1. The equation for $a$ and $a^*$ in terms of $x$ and $y$ (or in terms of $q$ and $p$) mirror the quantum equations for $\hat a$ and $\hat a^\dagger$.

  2. The time evolution of $a$ and $a^*$ is the same as for $a$ and $a^\dagger$ in the Heisenberg picture of quantum mechanics.

As we can see, the $\hat a$ and $\hat a^\dagger$ operators definitely didn't come just from quantum mechanics, as they are direct analogues to the variables that diagonalize the Hamiltonian evolution matrix of the classical harmonic oscillator.

Further notes

A huge part of why $a$ and $a^*$ are useful is that they make it easy to analyze coupled and driven systems, in particular using perturbative methods. For example, using the rotating frame and rotating wave approximation, the interaction term of two interacting oscillators $$H_\text{interact} = g x_1 x_2 \, .$$ can be rewritten as $$H_\text{interact} = \frac{g}{4} (a_1 a_2^* + a_1^* a_2) \, ,$$ which is exactly analogous to the quantum interaction term $$\frac{g}{4} ( a_1 a_2^\dagger + a_1^\dagger a_2) \, .$$


$[*]$: I wasn't careful to make the signs come out the same way as they do in quantum mechanics, so actually we have the eigenvalues swapped compared to what you'd get with $\hat a$ and $\hat a^\dagger$. I also wasn't careful to make the normalization come out the same way as it does in quantum mechanics. This is a pretty simple detail that could be edited by someone else, if they're interested.

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    $\begingroup$ This is the real deal answer. Bravo ! $\endgroup$
    – DanielC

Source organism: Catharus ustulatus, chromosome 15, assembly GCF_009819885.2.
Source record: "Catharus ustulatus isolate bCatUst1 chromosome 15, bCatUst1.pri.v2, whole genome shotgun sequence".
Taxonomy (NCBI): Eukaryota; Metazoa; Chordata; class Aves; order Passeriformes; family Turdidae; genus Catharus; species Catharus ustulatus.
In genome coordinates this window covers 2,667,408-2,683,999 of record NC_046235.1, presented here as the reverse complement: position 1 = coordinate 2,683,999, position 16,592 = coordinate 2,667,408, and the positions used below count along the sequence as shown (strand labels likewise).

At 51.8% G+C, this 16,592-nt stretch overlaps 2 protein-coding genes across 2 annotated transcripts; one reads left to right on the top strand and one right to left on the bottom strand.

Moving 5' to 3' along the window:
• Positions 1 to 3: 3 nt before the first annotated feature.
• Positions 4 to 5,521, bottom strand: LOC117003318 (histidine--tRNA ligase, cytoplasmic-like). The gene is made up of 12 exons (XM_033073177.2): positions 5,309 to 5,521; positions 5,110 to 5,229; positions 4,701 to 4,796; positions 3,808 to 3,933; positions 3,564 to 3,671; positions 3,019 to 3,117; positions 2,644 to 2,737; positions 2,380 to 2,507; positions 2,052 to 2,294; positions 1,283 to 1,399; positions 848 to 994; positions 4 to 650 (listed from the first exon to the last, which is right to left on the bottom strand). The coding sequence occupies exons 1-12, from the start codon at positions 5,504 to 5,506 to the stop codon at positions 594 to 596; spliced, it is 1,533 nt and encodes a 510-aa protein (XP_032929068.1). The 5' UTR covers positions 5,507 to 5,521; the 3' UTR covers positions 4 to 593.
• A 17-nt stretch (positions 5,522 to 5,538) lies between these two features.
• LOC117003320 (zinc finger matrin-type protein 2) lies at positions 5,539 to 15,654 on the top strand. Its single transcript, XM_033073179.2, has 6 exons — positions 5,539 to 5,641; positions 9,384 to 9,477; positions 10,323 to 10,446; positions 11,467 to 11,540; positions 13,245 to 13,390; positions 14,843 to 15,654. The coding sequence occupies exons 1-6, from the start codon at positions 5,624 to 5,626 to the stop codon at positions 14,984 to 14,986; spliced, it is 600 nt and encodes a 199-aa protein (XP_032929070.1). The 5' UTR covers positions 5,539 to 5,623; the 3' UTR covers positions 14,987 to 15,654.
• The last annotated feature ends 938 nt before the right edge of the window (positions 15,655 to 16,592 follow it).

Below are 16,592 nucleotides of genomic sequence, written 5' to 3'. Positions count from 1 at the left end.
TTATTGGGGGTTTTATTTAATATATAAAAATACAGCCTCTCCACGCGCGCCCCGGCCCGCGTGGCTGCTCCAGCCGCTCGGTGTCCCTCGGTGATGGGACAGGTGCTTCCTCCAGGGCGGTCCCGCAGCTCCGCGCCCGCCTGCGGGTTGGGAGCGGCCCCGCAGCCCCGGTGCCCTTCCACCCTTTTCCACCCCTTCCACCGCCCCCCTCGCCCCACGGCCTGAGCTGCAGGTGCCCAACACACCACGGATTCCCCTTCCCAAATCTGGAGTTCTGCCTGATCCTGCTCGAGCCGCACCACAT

Oct 6 '18 at 16:52
  • $\begingroup$ Would a candidate for point 3 under Discussion be the Poisson bracket $\{a,a^*\}$? $\endgroup$ Oct 7 '18 at 1:15
  • $\begingroup$ @AlfredCentauri I think so, yes. $\endgroup$
    – DanielSank
    Oct 7 '18 at 15:48

I want to know if there is a way to derive them

One can solve for the energy eigenstates $|E_n\rangle$ of the quantum harmonic oscillator (QHO) without the use of ladder operators and find that

$$H|E_n\rangle = (n + 1/2)\,\hbar\omega\,|E_n\rangle$$

which implies that the QHO Hamiltonian can be written in the form

$$H = (N + 1/2)\hbar\omega$$

where $N$ is the number operator

$$N|E_n\rangle = n|E_n\rangle$$

Now, suppose that the (hermitian) operator $N$ is the product of a (non-hermitian) operator and its hermitian conjugate:

$$N = a^\dagger a$$


$$[a,a^\dagger] = c$$

which implies

$$aa^\dagger = N + c$$

An 'obvious' choice for $c$ is $c = 1$ so that $H$ can be written as

$$H = \frac{a^\dagger a + aa^\dagger}{2}\hbar\omega $$

Note that, so far, there's no mention of ladder operators. We've simply written the Hamiltonian in terms a (hermitian) number operator and then written that operator as a product of a (non-hermitian) operator and its hermitian conjugate.

So, take the next step of asking "but what do these operators $a^\dagger$ and $a$ do to an energy eigenstate"?

Look at the commutator of $N$ with $a^\dagger$ and $a$:

$$[N,a^\dagger]|E_n\rangle = a^\dagger[a,a^\dagger]|E_n\rangle = a^\dagger|E_n\rangle$$

$$[N,a]|E_n\rangle = [a^\dagger,a]a|E_n\rangle = -a|E_n\rangle$$


$$N\,a^\dagger|E_n\rangle = (n + 1)\,a^\dagger|E_n\rangle \Rightarrow a^\dagger|E_n\rangle \propto |E_{n+1}\rangle$$

$$N\,a|E_n\rangle = (n - 1)\,a|E_n\rangle \Rightarrow a|E_n\rangle \propto |E_{n-1}\rangle$$

and see that these are in fact the ladder operators that connect energy eigenstates to their adjacent eigenstates.